As winter approaches and as COVID-19 surges across the country, both are a bit worried about what lies next, but they’re also optimistic about the shop's future.
“We’re earning much more than I thought we would at first,” Tanya said. “The community, the friends we have here have contributed a lot.”
“Many people have told us, ‘Wow, it’s great that there is a store where we don’t have to go any further to send money, to buy bread, to buy things,’” García added. “It’s important that the people who enter tell us those things so that one feels better about moving forward.”
‘Nearly at the point of not opening anymore’
Tienda Hispana El Rayo isn’t Chatham’s only new Hispanic business. In Siler City, Mexican immigrant Bernardo Gallegos Rodríguez recently opened a bakery, named Panadería y Pastelería Melanie — or Melanie’s — after his youngest daughter.
But his experience setting up shop was nearly the exact opposite of the Garcías’: While he had the clientele and name-brand recognition, the pandemic’s restrictions and closures nearly thwarted his expansion into Chatham County.
Gallegos Rodríguez, 39, set up a bakery — the first Melanie’s — in Biscoe around eight years ago. He first thought of expanding to Siler City about five or six years ago while bringing bread to a Mexican shop called La Posadita.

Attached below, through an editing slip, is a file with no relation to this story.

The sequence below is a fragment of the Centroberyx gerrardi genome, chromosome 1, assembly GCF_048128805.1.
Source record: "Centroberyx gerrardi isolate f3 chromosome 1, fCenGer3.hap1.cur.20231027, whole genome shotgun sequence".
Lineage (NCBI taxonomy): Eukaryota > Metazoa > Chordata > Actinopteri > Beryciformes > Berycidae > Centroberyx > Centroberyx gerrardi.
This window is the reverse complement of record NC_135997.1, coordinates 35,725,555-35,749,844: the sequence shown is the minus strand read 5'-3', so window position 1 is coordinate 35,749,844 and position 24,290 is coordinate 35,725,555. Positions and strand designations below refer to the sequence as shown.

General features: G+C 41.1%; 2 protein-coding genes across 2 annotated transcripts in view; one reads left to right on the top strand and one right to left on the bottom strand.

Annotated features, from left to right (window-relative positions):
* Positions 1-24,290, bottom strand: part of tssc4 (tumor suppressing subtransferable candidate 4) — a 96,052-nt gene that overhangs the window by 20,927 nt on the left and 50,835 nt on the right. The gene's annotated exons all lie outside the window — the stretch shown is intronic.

“(The town) caught my attention,” he said, but he didn’t act on it until 2018, when he rented out space to sell bread in Siler City’s Compare Foods, a Hispanic supermarket chain.
When the pandemic arrived, the owners no longer wanted to rent out space, so Gallegos Rodríguez moved his business to his current address — 224 N. Chatham Ave. So, when he opened on Sept. 18, he already had a loyal customer base, the majority of them Hispanic, who had followed him downtown. Since he’s been downtown, he said he’d even picked up new customers.
“Many people who didn’t buy bread (in Compare Foods) come here to buy bread,” he said, adding, “A lot of Americans already come here, so it’s much better here than over there in Compare Foods.”
Business has been great, he said, and he’s not at all worried he’ll have to close.